I don’t hate the Marvel Cinematic Universe for any personal reason. The earliest film I remember calling my favorite was “Iron Man,” which, for 5-year-old me, was nothing short of a revelation. Like innumerable moviegoers around the globe, I was there opening weekend for both “Avengers: Infinity War” and “Avengers: Endgame.” I credit the MCU, in part, with inspiring my love for film more broadly.
However, for the past year or so, I’ve found myself drifting away from Marvel and most superhero films in general. Although I first assumed this was a classic case of “superhero fatigue,” I realized it was symptomatic of a larger issue within the film industry: it’s easy to grow tired of a franchise that essentially puts out a remake of the same film again and again with little in the way of creative freedom or experimentation.
As I’ve grown older and expanded my movie taste, and as the world has moved past that initial novelty factor of the cinematic universe idea, it has become clearer and clearer that the MCU has had a net negative effect on the film industry at-large.
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I’m reminded of the controversy filmmaker Martin Scorsese sparked in 2019 when he infamously stated that Marvel films “aren’t cinema.” In an op-ed for the New York Times, Scorsese expanded on this point and argued that Marvel films are “designed as variations on a finite number of themes.”
With the MCU, Marvel has found a basic formula that’s been engineered to be as pleasing as possible to as wide an audience as possible. There's no room for depth or experimentation or aesthetic virtue because those things are risks the studio’s not comfortable with taking. This isn’t to suggest that franchise films are strangers to basic formulas — watch each of the “Star Wars” or “Indiana Jones” films back-to-back and you’re sure to find a throughline — but never have franchises been conducted on the scale of the MCU.
Case in point: according to Box Office Mojo, four Marvel films land among the top 10 highest-grossing films of all time. Just last year alone, three Marvel films made over $300 million domestically. Marvel has become something akin to a factory, pumping out three or four films every year that are bound to make a herculean amount of money.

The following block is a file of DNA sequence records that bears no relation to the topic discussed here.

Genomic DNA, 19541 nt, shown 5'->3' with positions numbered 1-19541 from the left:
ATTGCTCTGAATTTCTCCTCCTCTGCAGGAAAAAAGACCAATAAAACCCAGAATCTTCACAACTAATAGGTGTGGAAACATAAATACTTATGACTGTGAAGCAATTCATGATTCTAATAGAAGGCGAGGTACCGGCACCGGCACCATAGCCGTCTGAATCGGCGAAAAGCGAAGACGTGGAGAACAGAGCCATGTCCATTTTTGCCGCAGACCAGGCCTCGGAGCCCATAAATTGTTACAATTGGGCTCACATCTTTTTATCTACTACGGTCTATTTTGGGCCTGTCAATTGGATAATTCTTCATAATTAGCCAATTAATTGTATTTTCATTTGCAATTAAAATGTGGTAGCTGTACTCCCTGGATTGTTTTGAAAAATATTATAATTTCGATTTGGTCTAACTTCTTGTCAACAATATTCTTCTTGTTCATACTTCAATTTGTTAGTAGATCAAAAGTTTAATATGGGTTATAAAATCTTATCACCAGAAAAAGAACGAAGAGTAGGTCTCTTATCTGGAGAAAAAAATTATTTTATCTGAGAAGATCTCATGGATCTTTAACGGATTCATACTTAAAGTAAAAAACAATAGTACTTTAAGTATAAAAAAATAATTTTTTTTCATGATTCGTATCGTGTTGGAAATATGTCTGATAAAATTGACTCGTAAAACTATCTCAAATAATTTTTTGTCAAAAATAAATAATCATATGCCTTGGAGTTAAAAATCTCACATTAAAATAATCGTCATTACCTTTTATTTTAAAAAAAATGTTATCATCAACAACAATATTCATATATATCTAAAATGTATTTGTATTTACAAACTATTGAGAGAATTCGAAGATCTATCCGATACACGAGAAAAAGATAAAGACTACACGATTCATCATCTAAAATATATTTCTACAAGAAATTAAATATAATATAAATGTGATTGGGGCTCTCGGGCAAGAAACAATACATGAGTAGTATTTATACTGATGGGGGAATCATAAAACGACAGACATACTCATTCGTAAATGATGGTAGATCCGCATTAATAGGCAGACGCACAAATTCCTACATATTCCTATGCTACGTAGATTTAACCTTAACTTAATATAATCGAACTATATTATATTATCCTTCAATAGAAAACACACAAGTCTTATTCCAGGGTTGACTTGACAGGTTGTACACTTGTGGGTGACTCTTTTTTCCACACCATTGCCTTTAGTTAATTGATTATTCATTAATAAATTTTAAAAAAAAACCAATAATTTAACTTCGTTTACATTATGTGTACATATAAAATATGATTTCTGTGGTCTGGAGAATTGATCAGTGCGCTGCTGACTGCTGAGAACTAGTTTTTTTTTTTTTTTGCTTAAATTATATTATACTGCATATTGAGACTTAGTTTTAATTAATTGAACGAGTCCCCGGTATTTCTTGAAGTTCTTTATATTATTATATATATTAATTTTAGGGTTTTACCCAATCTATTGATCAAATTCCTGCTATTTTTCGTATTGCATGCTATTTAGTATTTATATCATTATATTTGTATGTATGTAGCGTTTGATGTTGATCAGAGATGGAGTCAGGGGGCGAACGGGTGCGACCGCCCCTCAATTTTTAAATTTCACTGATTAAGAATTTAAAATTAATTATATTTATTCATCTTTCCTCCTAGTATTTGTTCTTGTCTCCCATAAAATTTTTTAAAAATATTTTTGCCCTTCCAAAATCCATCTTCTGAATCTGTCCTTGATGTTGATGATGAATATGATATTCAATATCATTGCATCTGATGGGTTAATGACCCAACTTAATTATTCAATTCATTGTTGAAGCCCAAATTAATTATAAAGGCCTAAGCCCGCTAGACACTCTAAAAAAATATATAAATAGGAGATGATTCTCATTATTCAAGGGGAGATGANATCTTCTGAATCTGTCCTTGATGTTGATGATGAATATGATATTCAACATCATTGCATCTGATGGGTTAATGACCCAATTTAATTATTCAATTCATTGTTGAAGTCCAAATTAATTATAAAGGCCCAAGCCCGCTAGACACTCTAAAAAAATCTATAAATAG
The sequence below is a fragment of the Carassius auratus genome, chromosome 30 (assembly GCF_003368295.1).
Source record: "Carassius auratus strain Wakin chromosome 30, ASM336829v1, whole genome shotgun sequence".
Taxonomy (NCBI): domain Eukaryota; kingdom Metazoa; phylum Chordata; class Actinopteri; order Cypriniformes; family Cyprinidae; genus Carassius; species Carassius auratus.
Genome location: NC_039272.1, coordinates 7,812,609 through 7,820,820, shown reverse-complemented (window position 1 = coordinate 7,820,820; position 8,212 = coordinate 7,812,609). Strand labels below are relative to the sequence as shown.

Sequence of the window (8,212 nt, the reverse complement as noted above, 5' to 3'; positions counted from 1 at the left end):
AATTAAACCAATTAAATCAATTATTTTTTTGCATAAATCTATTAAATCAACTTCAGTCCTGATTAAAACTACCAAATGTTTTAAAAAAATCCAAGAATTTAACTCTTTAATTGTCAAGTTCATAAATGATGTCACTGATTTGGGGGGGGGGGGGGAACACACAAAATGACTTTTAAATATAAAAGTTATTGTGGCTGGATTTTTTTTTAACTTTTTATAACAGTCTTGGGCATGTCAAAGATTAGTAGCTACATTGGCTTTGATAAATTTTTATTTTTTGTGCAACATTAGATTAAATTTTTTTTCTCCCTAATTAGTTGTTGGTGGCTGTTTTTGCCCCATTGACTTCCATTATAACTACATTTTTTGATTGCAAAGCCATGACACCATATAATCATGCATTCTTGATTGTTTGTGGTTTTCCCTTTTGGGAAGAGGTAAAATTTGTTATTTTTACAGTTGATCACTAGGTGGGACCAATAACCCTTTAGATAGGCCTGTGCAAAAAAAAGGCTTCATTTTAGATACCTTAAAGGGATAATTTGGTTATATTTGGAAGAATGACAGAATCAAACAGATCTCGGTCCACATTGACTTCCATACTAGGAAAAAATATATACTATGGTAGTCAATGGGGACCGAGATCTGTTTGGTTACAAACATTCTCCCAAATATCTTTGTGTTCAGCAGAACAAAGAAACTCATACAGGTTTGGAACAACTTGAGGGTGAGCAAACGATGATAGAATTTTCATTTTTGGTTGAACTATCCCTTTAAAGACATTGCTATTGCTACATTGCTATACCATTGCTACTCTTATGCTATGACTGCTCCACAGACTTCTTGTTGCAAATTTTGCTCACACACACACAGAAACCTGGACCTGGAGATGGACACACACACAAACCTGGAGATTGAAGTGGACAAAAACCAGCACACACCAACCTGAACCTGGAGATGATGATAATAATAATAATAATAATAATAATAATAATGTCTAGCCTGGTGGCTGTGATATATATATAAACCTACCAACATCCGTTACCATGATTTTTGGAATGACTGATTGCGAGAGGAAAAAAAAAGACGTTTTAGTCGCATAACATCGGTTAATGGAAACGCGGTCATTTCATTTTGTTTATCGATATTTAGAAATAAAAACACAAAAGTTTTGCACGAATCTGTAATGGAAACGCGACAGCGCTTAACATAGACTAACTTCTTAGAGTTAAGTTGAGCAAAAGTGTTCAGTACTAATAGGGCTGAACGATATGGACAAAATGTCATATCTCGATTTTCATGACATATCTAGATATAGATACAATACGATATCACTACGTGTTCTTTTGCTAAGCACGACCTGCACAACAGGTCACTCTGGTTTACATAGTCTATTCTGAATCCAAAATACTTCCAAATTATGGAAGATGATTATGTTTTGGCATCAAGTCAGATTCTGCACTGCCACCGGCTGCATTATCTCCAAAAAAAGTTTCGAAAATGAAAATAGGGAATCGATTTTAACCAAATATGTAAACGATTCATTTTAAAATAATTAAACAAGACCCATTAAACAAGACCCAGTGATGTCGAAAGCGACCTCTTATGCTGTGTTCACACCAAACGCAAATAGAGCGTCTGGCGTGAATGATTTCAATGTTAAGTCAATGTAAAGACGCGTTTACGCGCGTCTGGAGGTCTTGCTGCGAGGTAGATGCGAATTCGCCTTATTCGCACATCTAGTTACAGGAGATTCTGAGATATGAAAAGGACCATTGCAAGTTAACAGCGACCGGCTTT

And this factory style — this shared visual aesthetic and script formula and propensity for quick and easy cash — has spread across the box office like a plague as other studios have begun to attempt what Disney perfected. Artistically valuable superhero films do exist — in recent years we’ve seen examples like “Logan,” “The Batman” and “Spider-Man: Into the Spider-Verse” — but they’re becoming rarer and rarer. And that isn’t even to mention the increasing failure of standalone features backed by major studios.
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Take, for example, Paramount’s “Babylon” which, although released to mixed reviews, had all the makings of a blockbuster: A-list actors like Brad Pitt and Margot Robbie, a critically and commercially successful director and a $78 million budget. Nevertheless, the film was a box office bomb, making only $41.7 million. “The Fabelmans” — Steven Spielberg’s newest picture — had a similar fate, making only $25 million on its $40 million budget.
We’re a long way away from the days when films like “The Graduate,” “The Godfather,” “Jaws” or “Back to the Future” could be the highest-grossing features of their respective years. While some of these films would go on to generate franchises — some more successful than others — the fact is they were conceived initially as standalone films with genuine artistic merit.
None of this is to say that there’s anything intrinsically wrong with enjoying the MCU, or superhero films in general, just like there’s nothing intrinsically wrong with enjoying junk food or radio pop music. But, if you only eat junk food or only listen to radio pop or only watch Marvel movies, you’re going to be missing a lot of good stuff.
Joey Sills (he/him) is a sophomore studying journalism and political science.